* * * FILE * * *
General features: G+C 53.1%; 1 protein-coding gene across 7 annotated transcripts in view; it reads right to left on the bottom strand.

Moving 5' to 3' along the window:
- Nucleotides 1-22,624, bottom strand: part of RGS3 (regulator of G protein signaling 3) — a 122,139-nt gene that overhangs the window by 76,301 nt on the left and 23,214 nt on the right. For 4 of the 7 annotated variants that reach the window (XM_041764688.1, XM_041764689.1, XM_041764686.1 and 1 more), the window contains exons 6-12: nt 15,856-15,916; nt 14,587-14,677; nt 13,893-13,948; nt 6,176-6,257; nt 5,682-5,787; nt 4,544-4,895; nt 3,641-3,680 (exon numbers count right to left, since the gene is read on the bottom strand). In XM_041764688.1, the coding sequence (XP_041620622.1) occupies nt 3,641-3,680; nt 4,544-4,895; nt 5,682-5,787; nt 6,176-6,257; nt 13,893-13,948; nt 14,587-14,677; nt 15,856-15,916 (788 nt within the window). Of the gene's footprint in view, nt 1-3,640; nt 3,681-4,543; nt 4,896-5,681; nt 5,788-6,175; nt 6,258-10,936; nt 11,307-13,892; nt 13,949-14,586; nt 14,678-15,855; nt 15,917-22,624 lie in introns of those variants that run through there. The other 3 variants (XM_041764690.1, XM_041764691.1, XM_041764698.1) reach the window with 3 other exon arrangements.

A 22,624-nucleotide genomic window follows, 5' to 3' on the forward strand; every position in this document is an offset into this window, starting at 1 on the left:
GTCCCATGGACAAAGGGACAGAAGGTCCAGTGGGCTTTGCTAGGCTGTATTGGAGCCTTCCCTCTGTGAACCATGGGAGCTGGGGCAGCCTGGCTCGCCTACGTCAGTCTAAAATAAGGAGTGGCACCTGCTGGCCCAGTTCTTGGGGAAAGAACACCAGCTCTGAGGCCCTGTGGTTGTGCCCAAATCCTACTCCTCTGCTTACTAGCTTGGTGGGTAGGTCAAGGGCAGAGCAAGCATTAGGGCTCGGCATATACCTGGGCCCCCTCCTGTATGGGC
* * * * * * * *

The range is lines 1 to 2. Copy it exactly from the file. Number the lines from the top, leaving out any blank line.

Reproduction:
General features: G+C 53.1%; 1 protein-coding gene across 7 annotated transcripts in view; it reads right to left on the bottom strand.

Moving 5' to 3' along the window: